Well, it certainly takes a lot of hutzpah to make such sweeping declarations about software engineering based on three months of bootcamp training and a short period of job experience.

Let’s first get something out of the way. Coding is NOT the same thing as programming. Programming is problem-solving. When you solve a programming problem, you arrive at a solution. This solution is known as an algorithm.

Then you must express your solution, i.e., the algorithm, in the programming language of your choice. This is known as coding. Your choice of language may influence how you code your solution, but otherwise this is a fairly mechanical process.

People often mistake coding for programming. They think that if they learn a programming language (such as JavaScript, Python or Ruby), they’ve learned how to program. That’s nonsense, of course. Learning a programming language without understanding how to solve a programming problem is pretty much worthless. It’s like learning Mandarin and not knowing how to express your thoughts effectively or eloquently.

Make no mistake: problem-solving is difficult. Coding is relatively easy.

Programming is hard. It is an engineering discipline. Bootcamps cannot teach you this discipline in the short period of time they allot. They can teach you language syntax and how to solve simple programming problems, but that’s a far cry from what programming or software engineering is all about.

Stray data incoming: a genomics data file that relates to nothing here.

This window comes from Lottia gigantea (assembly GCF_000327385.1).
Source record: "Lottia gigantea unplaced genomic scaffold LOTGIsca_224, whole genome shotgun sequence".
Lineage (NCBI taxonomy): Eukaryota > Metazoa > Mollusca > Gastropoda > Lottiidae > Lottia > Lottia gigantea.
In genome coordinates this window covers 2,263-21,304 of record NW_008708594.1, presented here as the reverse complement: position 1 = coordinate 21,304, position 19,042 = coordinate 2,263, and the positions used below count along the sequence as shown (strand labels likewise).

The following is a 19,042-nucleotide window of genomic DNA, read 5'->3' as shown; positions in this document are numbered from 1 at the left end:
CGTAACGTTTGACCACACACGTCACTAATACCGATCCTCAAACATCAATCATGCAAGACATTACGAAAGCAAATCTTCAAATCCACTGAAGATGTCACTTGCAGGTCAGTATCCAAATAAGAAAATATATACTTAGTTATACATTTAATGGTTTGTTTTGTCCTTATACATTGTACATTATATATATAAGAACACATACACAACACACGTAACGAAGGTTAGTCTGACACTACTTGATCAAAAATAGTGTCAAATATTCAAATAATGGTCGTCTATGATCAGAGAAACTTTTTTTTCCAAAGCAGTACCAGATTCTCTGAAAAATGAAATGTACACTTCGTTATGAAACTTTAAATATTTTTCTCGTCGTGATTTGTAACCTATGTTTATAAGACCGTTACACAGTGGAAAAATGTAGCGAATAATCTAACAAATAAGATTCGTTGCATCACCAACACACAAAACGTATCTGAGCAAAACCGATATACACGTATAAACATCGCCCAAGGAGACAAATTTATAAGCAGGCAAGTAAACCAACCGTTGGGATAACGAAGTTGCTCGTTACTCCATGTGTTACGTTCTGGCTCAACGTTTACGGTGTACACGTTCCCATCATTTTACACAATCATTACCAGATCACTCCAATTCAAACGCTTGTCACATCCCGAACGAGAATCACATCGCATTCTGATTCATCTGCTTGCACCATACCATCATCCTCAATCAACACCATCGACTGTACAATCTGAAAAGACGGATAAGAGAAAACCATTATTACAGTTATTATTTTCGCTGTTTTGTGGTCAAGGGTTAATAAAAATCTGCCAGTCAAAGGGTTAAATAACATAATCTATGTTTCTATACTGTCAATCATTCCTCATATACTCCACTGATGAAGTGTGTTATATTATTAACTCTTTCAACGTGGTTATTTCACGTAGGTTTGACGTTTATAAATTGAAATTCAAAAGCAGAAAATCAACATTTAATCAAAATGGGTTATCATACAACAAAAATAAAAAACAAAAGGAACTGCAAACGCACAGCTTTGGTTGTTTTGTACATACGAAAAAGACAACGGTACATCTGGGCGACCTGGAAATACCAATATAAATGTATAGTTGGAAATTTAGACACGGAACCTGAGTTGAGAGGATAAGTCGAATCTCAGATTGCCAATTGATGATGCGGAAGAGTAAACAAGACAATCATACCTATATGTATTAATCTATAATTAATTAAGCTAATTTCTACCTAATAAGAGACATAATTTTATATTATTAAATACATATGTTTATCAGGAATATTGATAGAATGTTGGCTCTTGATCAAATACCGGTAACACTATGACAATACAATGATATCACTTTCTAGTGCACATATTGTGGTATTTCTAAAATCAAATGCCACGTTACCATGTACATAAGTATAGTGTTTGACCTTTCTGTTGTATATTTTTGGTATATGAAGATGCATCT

That so many companies are willing to hire bootcamp “graduates” shows that either they don’t really understand what software engineering entails, or they’re trying to hire cheap labour, even if the “software engineers” they hire aren’t really qualified to do a good job. Such companies profoundly cheapen the job title “software engineer.”

Your point about many applications sharing common functionality does contain a grain of truth. In practice, every software project from every company has unique requirements. While the overall nature of the application may be very familiar, it does need to be customized to those specific requirements. To that extent, application development could be partially automated.

The IT industry has not yet evolved far enough to support this kind of development automation, but the time will be coming relatively soon. Programmers are quickly becoming a commodity and research is progressing toward taking most of the grunt work out of programming. The very grunt work that you are asked to do now.

Eventually, only the best software engineers will remain to do the really difficult (and interesting) tasks that defy automation.

And there are a ton of unsolved programming problems. You’ll find them in Artificial Intelligence, robotics, Big Data, cloud computing, Internet of Things, modelling and simulation, games, mobile, Virtual Reality, and so on. Unfortunately, recent hires from bootcamps won’t be asked to work on these things. They’ll continue to work on the “boring” stuff.

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